Should I Say Anything?
Dr. Ben Voth’s latest book, "James Farmer Jr.: The Great Debater," examines how speaking up and following through can turn the tide of social injustices
Keeping quiet supports injustice. Ben Voth says that is why he is determined to equip as many people as possible with the skills to speak out.
“Words can be used to begin or to end justice,” says Voth. “They have to be used wisely.”
Voth, associate professor of SMU Meadows Division of Corporate Communication and Public Affairs, director of SMU’s debate team and advisor to the George W. Bush Institute, is inspired by a quote from Elie Weisel, Nobel Laureate and Holocaust survivor: “What hurts the victim most is not the cruelty of the oppressor, but the silence of the bystander.”
“That quote is the premise of my communication classes,” says Voth. “I am teaching people to end silence. The only way injustice can proceed is if a collective group of people are willing to be silent about something that they know is wrong. Every time I’m helping one person to debate or argue or speak, I’m making it so that they could, at the right moment, speak up against something that is wrong.”
Voth has taken particular note of one man who put this philosophy and method into action: James Farmer Jr. Farmer was born nearly 100 years ago during a time when segregation in America was not only practiced, it was law. Farmer was a major leader of the American civil rights movement whose work predated, then dovetailed with, the work of Martin Luther King Jr. and many other civil rights leaders. Voth’s latest book, James Farmer Jr.: The Great Debater examines how Farmer’s words, work and leadership changed the American narrative on segregation and race relations.
James Farmer Jr.: “Destroy segregation”
Growing up in the 1920s and ’30s in Marshall, Texas, Farmer knew first hand what it was like to be marginalized. As an African American child, he did what was expected of him: He drank from “Colored Only” water fountains; he sat at the back of the bus; he used a separate entrance at the local movie theater. One can imagine that, when reciting the Pledge of Allegiance at school, the phrase “with liberty and justice for all” rang hollow on young Farmer’s ears.
Farmer had the fortune of having James Farmer Sr. as his father. Farmer Sr. was an educated Methodist preacher, the first African American man in Texas to earn a Ph.D. He taught religion and philosophy at Wiley College, an all-black Methodist college in Marshall, and later in his career was dean of religion at Howard University.
Farmer Jr. attended classes at Wiley College and was active in the school’s debate team, where he learned to examine the day’s issues and present his views with cohesion and persuasion. Years later, Denzel Washington and Forest Whitaker starred in a movie, “The Great Debaters,” about the 1935 Wiley debate team. Washington played Wiley debate coach Melvin Tolson; Whitaker played James Farmer Sr.; and actor Denzel Whitaker (no relation to Denzel Washington or Forest Whitaker) played James Farmer Jr.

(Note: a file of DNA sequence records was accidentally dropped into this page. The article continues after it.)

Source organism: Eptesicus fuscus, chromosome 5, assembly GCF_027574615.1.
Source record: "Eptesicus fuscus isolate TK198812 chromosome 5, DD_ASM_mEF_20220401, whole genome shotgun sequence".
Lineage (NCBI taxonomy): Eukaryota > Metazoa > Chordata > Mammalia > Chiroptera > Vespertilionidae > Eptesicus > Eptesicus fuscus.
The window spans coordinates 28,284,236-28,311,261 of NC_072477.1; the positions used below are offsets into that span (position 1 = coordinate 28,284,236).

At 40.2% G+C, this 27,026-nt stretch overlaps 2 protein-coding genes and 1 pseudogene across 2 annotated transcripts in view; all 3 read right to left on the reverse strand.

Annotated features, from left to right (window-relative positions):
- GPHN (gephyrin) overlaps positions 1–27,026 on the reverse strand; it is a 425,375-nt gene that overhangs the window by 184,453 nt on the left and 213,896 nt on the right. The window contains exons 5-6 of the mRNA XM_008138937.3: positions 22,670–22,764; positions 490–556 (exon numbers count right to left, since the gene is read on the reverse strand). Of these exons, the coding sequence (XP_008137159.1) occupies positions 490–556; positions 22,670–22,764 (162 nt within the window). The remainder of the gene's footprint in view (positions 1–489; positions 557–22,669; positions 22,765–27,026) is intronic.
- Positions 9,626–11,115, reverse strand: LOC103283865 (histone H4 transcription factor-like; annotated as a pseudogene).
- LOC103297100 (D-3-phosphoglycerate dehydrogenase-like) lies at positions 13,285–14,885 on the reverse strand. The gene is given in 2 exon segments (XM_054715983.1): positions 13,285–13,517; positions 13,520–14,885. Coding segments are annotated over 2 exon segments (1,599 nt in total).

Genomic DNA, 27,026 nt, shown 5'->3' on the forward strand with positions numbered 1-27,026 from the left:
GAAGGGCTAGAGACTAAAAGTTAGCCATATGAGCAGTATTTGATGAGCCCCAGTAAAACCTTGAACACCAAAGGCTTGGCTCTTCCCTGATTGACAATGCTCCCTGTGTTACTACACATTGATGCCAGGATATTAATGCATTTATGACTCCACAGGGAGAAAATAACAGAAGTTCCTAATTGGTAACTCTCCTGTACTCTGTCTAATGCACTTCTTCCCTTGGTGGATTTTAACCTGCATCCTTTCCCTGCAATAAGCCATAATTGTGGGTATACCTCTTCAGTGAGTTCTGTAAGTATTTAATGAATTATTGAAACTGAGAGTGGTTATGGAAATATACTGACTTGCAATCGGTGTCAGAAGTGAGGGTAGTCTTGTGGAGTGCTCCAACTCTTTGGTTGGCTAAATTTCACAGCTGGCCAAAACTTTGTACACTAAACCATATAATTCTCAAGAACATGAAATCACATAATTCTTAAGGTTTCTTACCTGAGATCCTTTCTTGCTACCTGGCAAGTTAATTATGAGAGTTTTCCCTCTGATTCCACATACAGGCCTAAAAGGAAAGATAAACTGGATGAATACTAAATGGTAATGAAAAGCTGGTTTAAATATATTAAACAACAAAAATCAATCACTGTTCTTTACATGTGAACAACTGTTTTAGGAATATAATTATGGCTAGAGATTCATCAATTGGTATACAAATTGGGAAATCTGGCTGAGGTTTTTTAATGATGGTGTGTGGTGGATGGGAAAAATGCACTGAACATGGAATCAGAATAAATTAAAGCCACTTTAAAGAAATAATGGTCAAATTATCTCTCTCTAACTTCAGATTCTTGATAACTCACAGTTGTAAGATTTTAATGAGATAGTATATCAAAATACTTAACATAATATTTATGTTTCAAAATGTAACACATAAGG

After graduating with a bachelor of science degree from Wiley in 1938, Farmer advanced to Howard University, where he earned a divinity degree in 1941. Upon graduation, his father asked him what he would do with his education. Farmer answered in two words: “Destroy segregation.”
In 1942, he moved to Chicago and set out to do just that. He co-founded CORE (Congress of Racial Equality), a civil rights organization of both African American and white citizens that grew to 80,000 members.
L to R: James Farmer Jr., CORE; A. Philip Randolph, labor organizer; Roy Wilkins, NAACP; Whitney Young, National Urban League; and Martin Luther King Jr, SCLC. From the book James Farmer Jr.: The Great Debater, with permission from James and Lula P. Farmer Papers, Dolph Briscoe Center for American History, The University of Texas at Austin.
Before Martin Luther King Jr: Farmer staged first nonviolent sit-in against segregation in 1942
Voth explains in his book how Farmer used his speaking skills, his sense of inclusivity and his determination to roll back Jim Crow laws long before civil rights icon Martin Luther King Jr. entered the national stage. Farmer’s words and actions not only sowed the seeds to end U.S. segregation, says Voth, they helped pave the way for King and others to fight against discrimination.
“Farmer was a major American Civil Rights hero,” says Voth. “He staged the first nonviolent sit-in in Chicago in 1942, when King was only 13 years old. In 1961, he worked with several other civil rights groups and led the Freedom Rides, which challenged the U.S. government to honor its Supreme Court decision to desegregate interstate bus travel. In 1964 he helped coordinate and design the Freedom Summer voter registrations in the South. In 1963 he helped plan the milestone March on Washington, during which Martin Luther King delivered his famous ‘I Have a Dream’ speech.”